Candidates for the Third District on the Santa Barbara County Board of Supervisors — Joan Hartmann, Karen Jones and Bruce Porter — attend a forum in Goleta.
Candidates running to represent the Third District on the Santa Barbara County Board of Supervisors answer questions at a League of Women Voters forum in Goleta on Thursday. From left are incumbent Supervisor Joan Hartmann, Karen Jones and Bruce Porter. Candidate Jessica Alvarez Parfrey didn’t attend. (Brooke Holland / Noozhawk photo)

Three of the four hopefuls to represent the Third District on the Santa Barbara County Board of Supervisors made a push for their campaigns during a debate in Goleta on Thursday.

Incumbent Supervisor Joan Hartmann alongside Karen Jones, a Santa Ynez Community Services District board member, and small-business owner and Army veteran Bruce Porter appeared onstage at the candidate forum ahead of the March 3 primary election. Jessica Alvarez Parfrey didn’t attend. Her job title listed on the ballot is community organizer.

The top two vote-getters, regardless of party affiliation, will face off in a November runoff unless a candidate receives 50.1 percent of the vote in the March election. 

Hartmann, Jones and Porter are familiar faces for the district after appearing on the 2016 primary ballot. 

Hartmann, a former planning commissioner, secured the Third District county supervisor seat held by Doreen Farr, who retired.

At Thursday’s gathering, the candidates were mindful of the two-minute time limit on answers.

The candidates were asked about climate change, cannabis, emergency preparedness, land uses, the drought in California and other pressing topics. They also touted their lengthy résumés and their experience when making their cases to voters at the event.

Sparks flew when they were asked about supporting or opposing local campaign contribution limits.

Porter started his answer with, “I do,” later adding, “Right now, we have no cap in this county.”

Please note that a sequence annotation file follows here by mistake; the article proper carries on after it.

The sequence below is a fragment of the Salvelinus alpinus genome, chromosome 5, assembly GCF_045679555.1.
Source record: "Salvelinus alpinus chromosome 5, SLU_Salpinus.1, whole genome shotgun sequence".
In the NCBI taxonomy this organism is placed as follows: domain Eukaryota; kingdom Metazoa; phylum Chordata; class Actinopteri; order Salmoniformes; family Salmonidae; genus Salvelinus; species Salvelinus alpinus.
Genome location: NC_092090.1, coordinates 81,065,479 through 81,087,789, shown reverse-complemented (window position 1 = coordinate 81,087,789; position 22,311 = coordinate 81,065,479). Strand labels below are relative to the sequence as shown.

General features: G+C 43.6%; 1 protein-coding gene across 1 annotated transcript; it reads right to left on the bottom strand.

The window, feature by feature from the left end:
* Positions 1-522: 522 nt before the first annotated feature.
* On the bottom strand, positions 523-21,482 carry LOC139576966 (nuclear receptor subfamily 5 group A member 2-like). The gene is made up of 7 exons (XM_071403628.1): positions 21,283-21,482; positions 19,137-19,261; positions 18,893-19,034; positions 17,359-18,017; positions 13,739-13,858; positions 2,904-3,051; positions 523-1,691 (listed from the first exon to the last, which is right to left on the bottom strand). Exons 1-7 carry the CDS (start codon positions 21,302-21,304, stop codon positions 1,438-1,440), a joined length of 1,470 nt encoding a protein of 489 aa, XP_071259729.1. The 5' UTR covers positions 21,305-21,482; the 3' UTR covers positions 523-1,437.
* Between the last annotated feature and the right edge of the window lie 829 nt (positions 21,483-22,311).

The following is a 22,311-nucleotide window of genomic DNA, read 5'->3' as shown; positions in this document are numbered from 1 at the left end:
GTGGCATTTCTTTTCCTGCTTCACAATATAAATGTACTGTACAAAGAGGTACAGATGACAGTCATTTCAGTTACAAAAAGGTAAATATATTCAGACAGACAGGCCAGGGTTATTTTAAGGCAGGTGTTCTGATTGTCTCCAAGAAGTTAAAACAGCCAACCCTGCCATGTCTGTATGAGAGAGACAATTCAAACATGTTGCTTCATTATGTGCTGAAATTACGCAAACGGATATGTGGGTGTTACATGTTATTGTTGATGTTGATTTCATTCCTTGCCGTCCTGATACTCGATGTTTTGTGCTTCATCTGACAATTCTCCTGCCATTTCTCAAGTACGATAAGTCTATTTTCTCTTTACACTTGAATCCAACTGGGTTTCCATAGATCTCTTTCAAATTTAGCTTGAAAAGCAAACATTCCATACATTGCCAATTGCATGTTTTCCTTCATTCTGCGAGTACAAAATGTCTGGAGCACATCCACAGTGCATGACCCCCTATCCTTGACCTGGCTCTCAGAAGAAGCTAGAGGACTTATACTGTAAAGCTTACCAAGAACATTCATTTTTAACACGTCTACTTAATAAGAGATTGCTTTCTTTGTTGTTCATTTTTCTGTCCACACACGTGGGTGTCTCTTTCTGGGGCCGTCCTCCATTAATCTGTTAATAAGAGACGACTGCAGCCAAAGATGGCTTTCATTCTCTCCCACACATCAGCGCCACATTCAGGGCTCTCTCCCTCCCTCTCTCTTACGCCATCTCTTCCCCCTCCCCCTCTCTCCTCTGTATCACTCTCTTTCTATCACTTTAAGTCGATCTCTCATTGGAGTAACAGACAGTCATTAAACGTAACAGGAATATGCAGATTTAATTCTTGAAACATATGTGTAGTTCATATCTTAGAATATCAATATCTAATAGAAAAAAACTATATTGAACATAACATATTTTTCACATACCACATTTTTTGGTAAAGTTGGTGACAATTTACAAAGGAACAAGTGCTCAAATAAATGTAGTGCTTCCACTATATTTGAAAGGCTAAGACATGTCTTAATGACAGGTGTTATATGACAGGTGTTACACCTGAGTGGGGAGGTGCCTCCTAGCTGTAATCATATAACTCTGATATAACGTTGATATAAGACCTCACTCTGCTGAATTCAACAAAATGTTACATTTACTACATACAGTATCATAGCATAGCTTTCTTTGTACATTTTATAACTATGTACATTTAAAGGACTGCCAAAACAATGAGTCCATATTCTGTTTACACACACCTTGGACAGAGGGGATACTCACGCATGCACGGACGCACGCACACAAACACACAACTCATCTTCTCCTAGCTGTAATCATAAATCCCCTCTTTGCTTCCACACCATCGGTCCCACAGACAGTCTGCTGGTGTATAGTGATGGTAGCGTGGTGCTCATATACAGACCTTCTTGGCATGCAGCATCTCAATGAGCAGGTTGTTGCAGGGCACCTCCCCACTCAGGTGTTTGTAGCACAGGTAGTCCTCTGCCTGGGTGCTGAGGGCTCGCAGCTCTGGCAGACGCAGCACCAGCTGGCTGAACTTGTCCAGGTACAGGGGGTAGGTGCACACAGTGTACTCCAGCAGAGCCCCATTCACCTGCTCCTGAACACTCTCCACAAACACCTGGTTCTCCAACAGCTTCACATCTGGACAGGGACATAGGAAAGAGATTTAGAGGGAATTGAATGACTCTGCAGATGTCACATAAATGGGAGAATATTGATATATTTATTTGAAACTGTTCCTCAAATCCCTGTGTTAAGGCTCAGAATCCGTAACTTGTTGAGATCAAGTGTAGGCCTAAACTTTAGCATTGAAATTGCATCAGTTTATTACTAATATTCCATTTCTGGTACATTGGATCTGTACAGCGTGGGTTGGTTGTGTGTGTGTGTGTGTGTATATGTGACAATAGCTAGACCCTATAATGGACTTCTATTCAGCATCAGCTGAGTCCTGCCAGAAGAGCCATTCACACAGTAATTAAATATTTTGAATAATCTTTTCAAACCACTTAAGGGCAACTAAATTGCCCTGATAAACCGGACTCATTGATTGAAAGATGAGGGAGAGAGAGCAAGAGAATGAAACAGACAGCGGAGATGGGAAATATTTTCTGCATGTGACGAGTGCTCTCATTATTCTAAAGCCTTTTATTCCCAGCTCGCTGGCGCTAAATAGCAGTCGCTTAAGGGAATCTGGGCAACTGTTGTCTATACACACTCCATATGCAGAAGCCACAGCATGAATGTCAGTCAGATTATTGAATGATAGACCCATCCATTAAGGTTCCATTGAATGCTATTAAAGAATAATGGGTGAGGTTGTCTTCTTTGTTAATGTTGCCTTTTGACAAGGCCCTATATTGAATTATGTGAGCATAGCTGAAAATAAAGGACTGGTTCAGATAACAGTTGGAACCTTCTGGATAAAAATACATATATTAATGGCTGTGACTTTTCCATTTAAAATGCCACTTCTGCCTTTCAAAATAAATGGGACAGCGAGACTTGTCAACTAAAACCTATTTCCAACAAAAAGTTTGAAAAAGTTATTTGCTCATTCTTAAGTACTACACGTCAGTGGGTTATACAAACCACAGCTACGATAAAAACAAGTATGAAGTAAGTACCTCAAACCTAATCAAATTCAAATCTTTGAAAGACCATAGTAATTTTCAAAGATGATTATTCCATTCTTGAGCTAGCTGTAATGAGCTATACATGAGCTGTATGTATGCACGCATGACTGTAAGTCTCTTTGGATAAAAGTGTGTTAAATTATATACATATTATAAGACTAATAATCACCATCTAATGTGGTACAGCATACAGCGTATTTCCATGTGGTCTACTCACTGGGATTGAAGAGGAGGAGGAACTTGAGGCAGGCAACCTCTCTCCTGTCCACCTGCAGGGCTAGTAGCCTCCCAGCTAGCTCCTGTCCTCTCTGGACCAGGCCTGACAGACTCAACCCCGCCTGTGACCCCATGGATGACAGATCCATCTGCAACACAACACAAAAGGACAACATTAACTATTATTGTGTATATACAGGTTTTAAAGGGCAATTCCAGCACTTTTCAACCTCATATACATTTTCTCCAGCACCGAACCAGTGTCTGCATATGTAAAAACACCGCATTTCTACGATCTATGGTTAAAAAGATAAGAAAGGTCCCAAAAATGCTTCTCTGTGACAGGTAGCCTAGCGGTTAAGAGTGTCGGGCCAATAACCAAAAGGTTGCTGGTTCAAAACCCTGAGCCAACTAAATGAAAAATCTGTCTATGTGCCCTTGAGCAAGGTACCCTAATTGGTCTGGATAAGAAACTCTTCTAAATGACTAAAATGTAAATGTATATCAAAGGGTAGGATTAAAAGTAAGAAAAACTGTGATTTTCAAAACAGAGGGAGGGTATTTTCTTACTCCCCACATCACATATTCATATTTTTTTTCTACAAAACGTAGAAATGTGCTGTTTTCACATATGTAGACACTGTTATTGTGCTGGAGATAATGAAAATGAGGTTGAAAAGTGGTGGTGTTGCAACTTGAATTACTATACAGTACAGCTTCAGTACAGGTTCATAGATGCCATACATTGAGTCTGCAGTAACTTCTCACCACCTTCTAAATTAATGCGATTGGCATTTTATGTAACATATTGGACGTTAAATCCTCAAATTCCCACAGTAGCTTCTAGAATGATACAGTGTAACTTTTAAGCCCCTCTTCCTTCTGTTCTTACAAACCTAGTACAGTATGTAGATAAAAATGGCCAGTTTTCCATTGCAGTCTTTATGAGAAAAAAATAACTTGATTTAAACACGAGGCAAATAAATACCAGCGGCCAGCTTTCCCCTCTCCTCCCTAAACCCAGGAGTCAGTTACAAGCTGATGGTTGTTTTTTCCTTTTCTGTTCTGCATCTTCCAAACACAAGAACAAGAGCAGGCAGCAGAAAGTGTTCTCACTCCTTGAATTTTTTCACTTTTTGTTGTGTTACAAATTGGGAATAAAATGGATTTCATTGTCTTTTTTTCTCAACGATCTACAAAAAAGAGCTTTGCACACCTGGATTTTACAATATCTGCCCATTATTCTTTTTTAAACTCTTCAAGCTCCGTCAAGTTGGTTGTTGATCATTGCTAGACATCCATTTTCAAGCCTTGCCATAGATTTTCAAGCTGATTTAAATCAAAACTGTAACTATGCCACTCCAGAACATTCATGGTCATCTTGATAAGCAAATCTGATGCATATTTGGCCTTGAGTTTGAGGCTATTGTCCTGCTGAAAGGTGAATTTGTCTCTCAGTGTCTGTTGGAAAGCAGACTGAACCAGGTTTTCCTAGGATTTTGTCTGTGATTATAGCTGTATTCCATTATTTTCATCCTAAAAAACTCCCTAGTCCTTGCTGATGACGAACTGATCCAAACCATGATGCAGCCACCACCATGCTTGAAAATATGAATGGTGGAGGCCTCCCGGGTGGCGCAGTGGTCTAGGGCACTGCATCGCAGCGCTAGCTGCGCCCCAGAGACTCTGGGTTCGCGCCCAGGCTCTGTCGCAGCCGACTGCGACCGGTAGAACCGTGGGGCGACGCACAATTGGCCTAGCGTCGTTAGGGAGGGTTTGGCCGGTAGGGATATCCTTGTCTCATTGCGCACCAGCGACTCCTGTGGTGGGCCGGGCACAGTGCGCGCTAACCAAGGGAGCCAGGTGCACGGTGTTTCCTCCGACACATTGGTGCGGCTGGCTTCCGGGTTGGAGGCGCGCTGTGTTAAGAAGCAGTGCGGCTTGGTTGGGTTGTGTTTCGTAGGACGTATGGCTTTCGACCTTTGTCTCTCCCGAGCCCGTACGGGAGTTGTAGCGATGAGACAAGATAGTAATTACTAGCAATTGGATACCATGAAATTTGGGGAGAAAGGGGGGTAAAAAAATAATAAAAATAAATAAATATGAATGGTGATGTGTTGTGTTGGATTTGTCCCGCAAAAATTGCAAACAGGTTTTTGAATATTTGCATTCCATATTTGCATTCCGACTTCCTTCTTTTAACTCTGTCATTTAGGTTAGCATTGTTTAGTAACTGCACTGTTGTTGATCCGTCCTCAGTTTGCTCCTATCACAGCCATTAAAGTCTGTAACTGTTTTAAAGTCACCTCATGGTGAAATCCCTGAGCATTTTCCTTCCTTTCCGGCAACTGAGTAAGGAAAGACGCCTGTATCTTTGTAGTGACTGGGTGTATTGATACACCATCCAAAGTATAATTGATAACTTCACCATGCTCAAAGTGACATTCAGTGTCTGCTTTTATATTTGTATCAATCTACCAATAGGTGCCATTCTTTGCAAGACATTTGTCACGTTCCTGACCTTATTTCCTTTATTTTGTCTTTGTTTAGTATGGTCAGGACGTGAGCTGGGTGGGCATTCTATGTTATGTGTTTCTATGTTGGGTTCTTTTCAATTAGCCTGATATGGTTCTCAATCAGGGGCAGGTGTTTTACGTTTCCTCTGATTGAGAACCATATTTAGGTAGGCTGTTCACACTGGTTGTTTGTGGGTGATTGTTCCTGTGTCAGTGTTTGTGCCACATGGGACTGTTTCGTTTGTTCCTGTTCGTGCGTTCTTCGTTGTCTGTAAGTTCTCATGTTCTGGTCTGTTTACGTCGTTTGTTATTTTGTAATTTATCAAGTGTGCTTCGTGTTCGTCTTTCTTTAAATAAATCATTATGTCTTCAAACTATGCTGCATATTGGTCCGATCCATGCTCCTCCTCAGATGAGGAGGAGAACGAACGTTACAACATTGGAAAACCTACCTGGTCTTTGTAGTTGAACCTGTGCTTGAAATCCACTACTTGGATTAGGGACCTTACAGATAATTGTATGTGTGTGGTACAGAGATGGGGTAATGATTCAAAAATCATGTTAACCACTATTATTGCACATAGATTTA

“In the 2016 elections, both Mrs. (Joan) Hartmann and I had to raise huge amounts of money in order to campaign against each other,” he said. “To be honest, it’s too much, it’s overbearing, and I do not think it’s good for the community.”

Hartmann went second, saying, “I’m willing to consider it … my opponent up here has created nonprofits, and he gets those funded by his donors, and there’s no way to track that money.”

Moderator Claire VanBlaricum interrupted.

The League of Women Voters debate rules do not allow interrogation or personal attacks of other candidates on the stage.

The moderator’s gentle attempts — “Nothing personal, please”— didn’t completely work.

“You said nothing on character, but this goes to the issue and your question,” Hartmann said. “If you open campaign finance to this dark money that you cannot trace and isn’t transparent, that is a disservice to everyone.”

Jones answered last: “I welcome this question because I’m the only one sitting up here clean.”

The debate moderator cut Jones off when she began talking about her opponents.

“To the issue,” Jones said. “It’s dangerous, but what is safe is transparency. … I don’t believe money is the answer here. … If you put me in the top two, it would be exciting because you would have voted against campaign spending.”

The candidates weren’t allowed rebuttals at the event, held at the Goleta Valley Community Center.

In response to a question about the supervisor role in the Third District, Jones said that local government has the “most impact” on residents who live in the area, adding, “I think local government is the most important government in my life because it’s the government in which I have access to participate.”

Porter said the supervisor is like a “mayor of unincorporated areas.” He urged for a municipal or citizen advisory council for each distinct area. Porter said he will help to maintain the area’s individual character and help areas thrive at the local level.

When Hartmann replied, she stressed trust in government locally. She spoke of partnerships between local government and organizations, and she said the goals and “issues of communities is important.”

“When you have organizations,” Hartmann said, “you can talk with them, and that is the best way, and most satisfying thing about being a supervisor.” 

Click here to watch the League of Women Voters debate online

The Third District includes UCSB, Isla Vista, western Goleta, the Gaviota Coast, the Santa Ynez Valley, Mission Hills, Vandenberg Village, Casmalia, Tanglewood and Guadalupe. The seat represents the largest geographic swath of the county.

The Santa Barbara County Elections Office has started mailing ballots for the March primary election

Feb. 18 is the last day to register to vote in the March election, and Feb. 25 is the final day that county officials will accept applications for a vote-by-mail ballot.

Noozhawk staff writer Brooke Holland can be reached at Follow Noozhawk on Twitter: @noozhawk, @NoozhawkNews and @NoozhawkBiz. Connect with Noozhawk on Facebook.

Brooke Holland, Noozhawk Staff Writer | @NoozhawkNews

Noozhawk staff writer Brooke Holland can be reached at Follow Noozhawk on Twitter: @noozhawk, @NoozhawkNews and @NoozhawkBiz. Connect with Noozhawk on Facebook.